Global‌ ‌focus‌ ‌event:‌ ‌
Institutionalizing‌ ‌evidence-informed‌ ‌
decision-making‌ ‌for‌ ‌effective‌ ‌health‌ ‌policy‌ ‌

Tuesday, 16 November 2021, 12:00-13:45 CET

Interpretation available: ARA, FRA, POR, RUS, SPA

> Session flyer

Evidence advisory bodies and governance mechanisms facilitating evidence-to-policy processes have received increasing recognition and support in recent years. Nonetheless, the COVID-19 pandemic in many countries revealed major gaps in sustainable, institutionalized knowledge translation capacities, and accelerated the creation and adaptation of a variety of evidence-to-policy translation tools and structures such as rapid evidence review and synthesis services. While some of these newly established support structures promise to have a positive, long-term impact for evidence-informed policy-making, much remains to be learned on how evidence-to-policy mechanisms are best created and sustained at country level.


Within WHO’s Evidence-informed Policy Network (EVIPNet), a globally leading initiative empowering countries to put actionable evidence in the hands of users, institutionalizing knowledge translation for more sustainable, resilient country capacities has been a strategic priority for over a decade. Incorporating lessons learned from before and during COVID-19, EVIPNet is currently developing a user-friendly tool to strengthen members’ efforts in institutionalizing evidence-informed policy-making.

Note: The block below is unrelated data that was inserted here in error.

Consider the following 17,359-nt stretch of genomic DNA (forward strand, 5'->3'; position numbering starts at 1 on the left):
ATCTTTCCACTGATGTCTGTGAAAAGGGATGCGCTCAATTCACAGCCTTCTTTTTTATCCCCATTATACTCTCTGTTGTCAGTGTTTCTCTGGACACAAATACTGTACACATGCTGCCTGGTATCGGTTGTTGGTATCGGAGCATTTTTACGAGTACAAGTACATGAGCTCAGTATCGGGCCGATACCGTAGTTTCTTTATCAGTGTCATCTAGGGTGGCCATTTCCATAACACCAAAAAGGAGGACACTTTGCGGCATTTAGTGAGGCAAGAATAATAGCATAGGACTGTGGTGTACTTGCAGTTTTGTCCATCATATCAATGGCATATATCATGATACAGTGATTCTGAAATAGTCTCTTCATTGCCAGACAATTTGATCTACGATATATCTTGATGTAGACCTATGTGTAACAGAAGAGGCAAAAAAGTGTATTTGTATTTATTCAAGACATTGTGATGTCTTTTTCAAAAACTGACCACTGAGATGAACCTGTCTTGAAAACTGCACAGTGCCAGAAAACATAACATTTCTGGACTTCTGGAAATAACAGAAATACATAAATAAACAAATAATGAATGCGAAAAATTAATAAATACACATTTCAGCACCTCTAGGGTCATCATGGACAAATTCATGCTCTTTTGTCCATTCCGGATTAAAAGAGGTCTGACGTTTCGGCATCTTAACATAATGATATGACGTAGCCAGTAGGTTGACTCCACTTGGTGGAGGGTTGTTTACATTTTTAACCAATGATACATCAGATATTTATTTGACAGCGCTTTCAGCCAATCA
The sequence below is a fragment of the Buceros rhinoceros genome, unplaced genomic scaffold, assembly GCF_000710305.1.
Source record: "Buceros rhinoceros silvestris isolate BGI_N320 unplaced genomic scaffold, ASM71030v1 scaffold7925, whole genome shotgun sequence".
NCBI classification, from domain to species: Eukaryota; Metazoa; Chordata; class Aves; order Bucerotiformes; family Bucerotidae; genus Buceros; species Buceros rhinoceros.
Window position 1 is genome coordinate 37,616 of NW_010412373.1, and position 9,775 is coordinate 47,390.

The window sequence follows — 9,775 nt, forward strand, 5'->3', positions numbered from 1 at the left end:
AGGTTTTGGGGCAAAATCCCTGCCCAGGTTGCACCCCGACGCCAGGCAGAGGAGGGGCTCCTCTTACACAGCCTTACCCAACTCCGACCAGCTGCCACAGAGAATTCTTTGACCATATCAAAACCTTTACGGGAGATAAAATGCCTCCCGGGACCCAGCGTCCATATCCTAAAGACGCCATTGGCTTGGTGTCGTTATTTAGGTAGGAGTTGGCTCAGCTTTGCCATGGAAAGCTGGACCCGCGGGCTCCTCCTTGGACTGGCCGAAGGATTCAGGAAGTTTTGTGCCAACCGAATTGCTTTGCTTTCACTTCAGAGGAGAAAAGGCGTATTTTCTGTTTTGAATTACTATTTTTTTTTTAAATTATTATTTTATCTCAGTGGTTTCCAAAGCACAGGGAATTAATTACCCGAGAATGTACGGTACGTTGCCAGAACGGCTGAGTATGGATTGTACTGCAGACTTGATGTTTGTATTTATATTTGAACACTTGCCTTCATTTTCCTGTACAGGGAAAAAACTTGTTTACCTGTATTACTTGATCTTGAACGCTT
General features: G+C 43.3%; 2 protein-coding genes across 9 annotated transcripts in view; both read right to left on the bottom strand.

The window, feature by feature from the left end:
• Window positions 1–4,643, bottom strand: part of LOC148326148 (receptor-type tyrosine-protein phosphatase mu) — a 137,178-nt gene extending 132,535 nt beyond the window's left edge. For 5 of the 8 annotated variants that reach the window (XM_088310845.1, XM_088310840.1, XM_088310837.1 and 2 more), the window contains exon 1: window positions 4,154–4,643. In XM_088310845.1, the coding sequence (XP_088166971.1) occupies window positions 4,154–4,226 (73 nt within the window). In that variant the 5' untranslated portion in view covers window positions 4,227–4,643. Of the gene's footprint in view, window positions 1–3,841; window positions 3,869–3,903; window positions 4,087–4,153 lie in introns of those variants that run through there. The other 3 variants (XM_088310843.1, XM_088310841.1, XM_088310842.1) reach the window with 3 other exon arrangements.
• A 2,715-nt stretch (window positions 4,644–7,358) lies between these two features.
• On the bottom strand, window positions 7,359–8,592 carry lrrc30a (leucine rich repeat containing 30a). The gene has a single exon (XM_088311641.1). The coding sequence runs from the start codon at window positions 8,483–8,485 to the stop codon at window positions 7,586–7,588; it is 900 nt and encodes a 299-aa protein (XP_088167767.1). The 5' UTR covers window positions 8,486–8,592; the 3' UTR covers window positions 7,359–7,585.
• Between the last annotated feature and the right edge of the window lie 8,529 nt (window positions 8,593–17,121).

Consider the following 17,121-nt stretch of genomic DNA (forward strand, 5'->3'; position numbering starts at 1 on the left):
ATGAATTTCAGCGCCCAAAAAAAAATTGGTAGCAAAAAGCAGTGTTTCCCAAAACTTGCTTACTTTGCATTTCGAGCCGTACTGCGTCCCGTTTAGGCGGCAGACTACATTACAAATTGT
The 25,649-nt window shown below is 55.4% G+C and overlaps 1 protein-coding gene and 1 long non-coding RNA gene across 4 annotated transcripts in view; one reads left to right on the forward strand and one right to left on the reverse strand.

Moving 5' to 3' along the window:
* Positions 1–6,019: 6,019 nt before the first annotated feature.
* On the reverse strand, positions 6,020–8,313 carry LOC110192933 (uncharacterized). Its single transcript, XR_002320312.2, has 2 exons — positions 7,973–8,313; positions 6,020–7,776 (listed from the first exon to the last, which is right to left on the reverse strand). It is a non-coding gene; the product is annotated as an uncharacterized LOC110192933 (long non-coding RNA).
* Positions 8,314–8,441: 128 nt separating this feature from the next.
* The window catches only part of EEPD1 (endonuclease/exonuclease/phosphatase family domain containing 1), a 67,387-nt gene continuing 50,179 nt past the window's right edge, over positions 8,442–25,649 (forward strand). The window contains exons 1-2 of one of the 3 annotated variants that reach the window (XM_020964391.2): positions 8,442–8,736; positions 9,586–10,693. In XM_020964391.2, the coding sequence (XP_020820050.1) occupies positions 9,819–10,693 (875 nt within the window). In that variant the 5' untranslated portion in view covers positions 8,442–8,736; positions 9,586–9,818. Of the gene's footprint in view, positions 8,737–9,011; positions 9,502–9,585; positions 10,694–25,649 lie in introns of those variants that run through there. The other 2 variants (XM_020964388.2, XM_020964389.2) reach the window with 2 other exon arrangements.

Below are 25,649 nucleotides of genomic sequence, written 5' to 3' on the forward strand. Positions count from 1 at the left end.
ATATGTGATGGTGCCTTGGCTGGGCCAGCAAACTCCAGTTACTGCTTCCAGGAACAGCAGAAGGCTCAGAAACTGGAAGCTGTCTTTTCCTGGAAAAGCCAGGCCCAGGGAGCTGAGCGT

This focus event will bring together stakeholders such as policy-makers, researchers and civil society members to capitalize on key lessons in institutionalizing evidence-informed policy-making for more resilient health systems and offer first insights into the novel thematic EVIPNet-tool.

Key questions and session highlights 

During the first part of the session, speakers will reflect on the following key aspects:

  • What EIPM tools, mechanisms and governance structures countries developed or improved during the COVID-19 pandemic?

  • What were countries’ contributions to more resilient health systems?

  • To what extent have the successes and failures of evidence use during COVID-19 led to longer-term reflection, consideration and even more embedded or more routine use of evidence in policy-making?